In 1988, Congress passed the Indian Gaming Regulatory Act establishing gaming on Indian reservations as a means of helping tribes become self-sufficient and less dependent on government dole-outs. Donald Bartlett and James B. Steele co-wrote an article which appeared in Time magazine on December 16, 2002 entitled “Wheel of Misfortune” negatively criticizing the consequences of instituting the said Act. A day later, the Native American Times published an editorial which contains dissenting arguments against the first article.
According to Bartlett and Steele, the major defect of the Act is the unequal redistribution of profits derived from gaming in the reserves: “It gives billions of dollars to the white backers of Indian businesses and nothing to hundred of Native Americans living in poverty…hundreds of millions of dollars to one Indian tribe with a few dozen numbers—and not a penny to a tribe with hundreds of thousands of members…(78)” The bulk of the essay expounds and provides evidence to these assertions. It also points to the fact that while these tribes earn tax-free revenues, they continue to collect millions in government aid.
The Native American Times editorial, meanwhile, accuses the Time magazine article as simply a piece that “fan the flames of racism with lies (“Indian Gaming” 84)” and proceeds to either refute or justify the points raised of the latter. Bartlett and Steele claim that only a few Indians are benefiting financially from the Native-American gaming industry thus defeating the purpose of the act, which is to raise the average Native American out of poverty. At the same time, a high percentage of the profits from these lucrative casinos go to the wealthy leaders of tribes.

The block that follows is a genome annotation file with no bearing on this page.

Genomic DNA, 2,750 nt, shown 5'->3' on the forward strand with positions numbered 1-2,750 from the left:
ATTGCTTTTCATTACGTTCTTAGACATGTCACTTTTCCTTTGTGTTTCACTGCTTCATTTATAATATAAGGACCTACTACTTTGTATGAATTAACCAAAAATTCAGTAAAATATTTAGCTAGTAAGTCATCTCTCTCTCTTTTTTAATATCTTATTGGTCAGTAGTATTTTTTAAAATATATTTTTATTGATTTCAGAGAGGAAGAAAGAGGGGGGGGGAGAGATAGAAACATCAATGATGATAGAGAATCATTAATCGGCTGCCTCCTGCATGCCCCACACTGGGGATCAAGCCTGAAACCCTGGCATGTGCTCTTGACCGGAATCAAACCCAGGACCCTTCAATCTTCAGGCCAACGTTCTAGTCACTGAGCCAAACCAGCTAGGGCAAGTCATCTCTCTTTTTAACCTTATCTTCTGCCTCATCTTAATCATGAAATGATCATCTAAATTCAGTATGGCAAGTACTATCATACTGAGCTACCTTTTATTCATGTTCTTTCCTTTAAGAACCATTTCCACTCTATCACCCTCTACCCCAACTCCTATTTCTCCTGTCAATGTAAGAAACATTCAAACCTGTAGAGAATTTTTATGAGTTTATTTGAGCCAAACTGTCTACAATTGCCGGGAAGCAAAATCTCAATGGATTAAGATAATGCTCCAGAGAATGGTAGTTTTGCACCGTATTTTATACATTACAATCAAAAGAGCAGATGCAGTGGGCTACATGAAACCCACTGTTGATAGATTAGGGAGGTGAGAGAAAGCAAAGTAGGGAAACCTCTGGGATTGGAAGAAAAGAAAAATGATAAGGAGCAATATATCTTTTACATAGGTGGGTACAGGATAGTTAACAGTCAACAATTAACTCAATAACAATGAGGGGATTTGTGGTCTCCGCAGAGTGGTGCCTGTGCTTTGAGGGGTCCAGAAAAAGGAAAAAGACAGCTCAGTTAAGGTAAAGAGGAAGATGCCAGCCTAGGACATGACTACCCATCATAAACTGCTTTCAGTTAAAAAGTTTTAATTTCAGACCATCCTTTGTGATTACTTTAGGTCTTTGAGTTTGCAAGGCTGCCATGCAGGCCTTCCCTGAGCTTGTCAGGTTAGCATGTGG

The editorial counters this argument by stating that there are varied reasons why some tribes do well than others. It cites the case of Oklahoma, home to more Native Americans than any other state. The state prohibits Class III gambling thus preventing an opportunity for the Native Americans in Oklahoma from realizing the Congressional Act. Today tribes continue to “fight with every resource available to them to hold off those who would send them back to the metaphoric reservation (“Indian Gaming 85). ” The editorial also praises the success story of the Shakopee tribe which the Time magazine article derides.
The success is well-deserved, according to the editorial, since this group has experienced one of the most harrowing histories of violence inflicted against Native Americans. For all its passionate defense and criticism of the Time magazine article, the editorial of the Native American Times does not touch on the other issues raised by the former like cronyism among the tribal leaders, the involvement of white Americans behind the casino operations, and the applications for recognition by extinct tribes that suddenly resurrects because of the business opportunity.
Then again, the former is a lengthier and more detailed presentation complete with figures and facts, in keeping also with its being an investigative article. Nevertheless, it can be argued that the editorial does not need to refute the Time magazine article point by point and that its entire argument is summed up when the editorial writer states that the reason why people like Bartlett and Steele are being too critical about the Indian Gaming Regulatory Act is because “the thought of rich Indians is against nature we can only assume (85). Inequality, anomalies, and other issues about the Native American and their casinos may exist but they are no different to those in regular gaming industries. Despite some wealthy members, Native Americans are still the poorest and most victimized people in America.
Courtney from Study Moose
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